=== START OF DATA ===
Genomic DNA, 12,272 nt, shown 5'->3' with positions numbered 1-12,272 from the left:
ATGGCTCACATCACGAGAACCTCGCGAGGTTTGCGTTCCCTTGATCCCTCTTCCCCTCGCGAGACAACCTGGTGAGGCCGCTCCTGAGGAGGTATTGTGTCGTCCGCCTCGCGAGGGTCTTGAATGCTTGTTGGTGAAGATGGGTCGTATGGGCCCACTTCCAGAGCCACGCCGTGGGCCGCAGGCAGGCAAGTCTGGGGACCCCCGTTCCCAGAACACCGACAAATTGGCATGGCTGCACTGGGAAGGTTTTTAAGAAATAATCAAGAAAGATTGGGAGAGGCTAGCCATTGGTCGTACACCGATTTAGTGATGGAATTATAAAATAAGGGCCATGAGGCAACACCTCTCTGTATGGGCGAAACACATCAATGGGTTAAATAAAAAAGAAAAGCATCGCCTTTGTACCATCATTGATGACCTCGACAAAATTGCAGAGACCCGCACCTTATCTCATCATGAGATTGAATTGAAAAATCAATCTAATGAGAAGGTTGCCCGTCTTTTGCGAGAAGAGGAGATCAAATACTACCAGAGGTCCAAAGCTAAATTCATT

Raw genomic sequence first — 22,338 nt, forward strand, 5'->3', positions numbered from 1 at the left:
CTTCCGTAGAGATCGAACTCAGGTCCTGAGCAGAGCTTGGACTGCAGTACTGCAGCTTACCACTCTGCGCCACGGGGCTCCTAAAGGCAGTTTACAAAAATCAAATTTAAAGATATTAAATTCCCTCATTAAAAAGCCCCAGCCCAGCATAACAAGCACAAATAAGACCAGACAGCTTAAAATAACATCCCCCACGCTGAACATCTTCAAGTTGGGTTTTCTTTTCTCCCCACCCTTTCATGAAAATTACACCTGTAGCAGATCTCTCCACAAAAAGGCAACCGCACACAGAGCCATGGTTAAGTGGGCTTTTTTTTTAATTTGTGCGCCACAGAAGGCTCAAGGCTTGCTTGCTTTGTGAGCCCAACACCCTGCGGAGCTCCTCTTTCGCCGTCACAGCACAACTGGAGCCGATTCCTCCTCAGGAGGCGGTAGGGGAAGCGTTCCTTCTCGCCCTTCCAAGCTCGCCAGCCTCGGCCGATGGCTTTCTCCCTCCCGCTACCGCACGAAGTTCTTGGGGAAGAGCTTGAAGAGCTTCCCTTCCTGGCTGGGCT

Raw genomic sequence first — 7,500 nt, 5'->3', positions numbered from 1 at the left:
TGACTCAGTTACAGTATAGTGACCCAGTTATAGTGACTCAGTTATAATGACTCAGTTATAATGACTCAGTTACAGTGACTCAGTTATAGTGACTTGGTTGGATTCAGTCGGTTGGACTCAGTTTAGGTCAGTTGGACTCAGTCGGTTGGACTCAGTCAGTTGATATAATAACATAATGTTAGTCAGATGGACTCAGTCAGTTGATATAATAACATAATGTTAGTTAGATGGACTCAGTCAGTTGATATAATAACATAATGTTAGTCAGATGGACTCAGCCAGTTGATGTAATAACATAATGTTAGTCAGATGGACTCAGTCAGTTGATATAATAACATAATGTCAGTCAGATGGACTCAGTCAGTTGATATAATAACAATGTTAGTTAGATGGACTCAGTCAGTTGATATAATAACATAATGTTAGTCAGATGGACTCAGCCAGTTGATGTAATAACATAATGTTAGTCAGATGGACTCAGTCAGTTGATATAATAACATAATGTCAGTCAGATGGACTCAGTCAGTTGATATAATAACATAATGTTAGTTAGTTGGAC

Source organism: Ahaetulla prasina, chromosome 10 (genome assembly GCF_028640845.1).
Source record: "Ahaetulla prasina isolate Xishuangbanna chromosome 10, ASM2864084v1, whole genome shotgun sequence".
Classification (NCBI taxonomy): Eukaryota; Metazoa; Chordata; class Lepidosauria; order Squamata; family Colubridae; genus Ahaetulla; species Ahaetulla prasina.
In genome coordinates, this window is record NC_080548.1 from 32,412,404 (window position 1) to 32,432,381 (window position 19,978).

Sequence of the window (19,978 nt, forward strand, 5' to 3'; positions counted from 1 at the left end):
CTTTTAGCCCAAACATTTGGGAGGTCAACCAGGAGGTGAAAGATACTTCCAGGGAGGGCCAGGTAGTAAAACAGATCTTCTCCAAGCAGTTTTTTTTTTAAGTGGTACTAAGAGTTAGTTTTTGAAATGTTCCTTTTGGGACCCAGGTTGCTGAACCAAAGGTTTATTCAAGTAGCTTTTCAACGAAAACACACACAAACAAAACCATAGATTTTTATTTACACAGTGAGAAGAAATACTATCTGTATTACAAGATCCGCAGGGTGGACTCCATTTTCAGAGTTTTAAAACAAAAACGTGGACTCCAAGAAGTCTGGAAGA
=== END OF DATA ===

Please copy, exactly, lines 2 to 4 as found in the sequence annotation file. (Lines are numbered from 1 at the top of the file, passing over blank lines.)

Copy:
ATGGCTCACATCACGAGAACCTCGCGAGGTTTGCGTTCCCTTGATCCCTCTTCCCCTCGCGAGACAACCTGGTGAGGCCGCTCCTGAGGAGGTATTGTGTCGTCCGCCTCGCGAGGGTCTTGAATGCTTGTTGGTGAAGATGGGTCGTATGGGCCCACTTCCAGAGCCACGCCGTGGGCCGCAGGCAGGCAAGTCTGGGGACCCCCGTTCCCAGAACACCGACAAATTGGCATGGCTGCACTGGGAAGGTTTTTAAGAAATAATCAAGAAAGATTGGGAGAGGCTAGCCATTGGTCGTACACCGATTTAGTGATGGAATTATAAAATAAGGGCCATGAGGCAACACCTCTCTGTATGGGCGAAACACATCAATGGGTTAAATAAAAAAGAAAAGCATCGCCTTTGTACCATCATTGATGACCTCGACAAAATTGCAGAGACCCGCACCTTATCTCATCATGAGATTGAATTGAAAAATCAATCTAATGAGAAGGTTGCCCGTCTTTTGCGAGAAGAGGAGATCAAATACTACCAGAGGTCCAAAGCTAAATTCATT

Raw genomic sequence first — 22,338 nt, forward strand, 5'->3', positions numbered from 1 at the left:
CTTCCGTAGAGATCGAACTCAGGTCCTGAGCAGAGCTTGGACTGCAGTACTGCAGCTTACCACTCTGCGCCACGGGGCTCCTAAAGGCAGTTTACAAAAATCAAATTTAAAGATATTAAATTCCCTCATTAAAAAGCCCCAGCCCAGCATAACAAGCACAAATAAGACCAGACAGCTTAAAATAACATCCCCCACGCTGAACATCTTCAAGTTGGGTTTTCTTTTCTCCCCACCCTTTCATGAAAATTACACCTGTAGCAGATCTCTCCACAAAAAGGCAACCGCACACAGAGCCATGGTTAAGTGGGCTTTTTTTTTAATTTGTGCGCCACAGAAGGCTCAAGGCTTGCTTGCTTTGTGAGCCCAACACCCTGCGGAGCTCCTCTTTCGCCGTCACAGCACAACTGGAGCCGATTCCTCCTCAGGAGGCGGTAGGGGAAGCGTTCCTTCTCGCCCTTCCAAGCTCGCCAGCCTCGGCCGATGGCTTTCTCCCTCCCGCTACCGCACGAAGTTCTTGGGGAAGAGCTTGAAGAGCTTCCCTTCCTGGCTGGGCT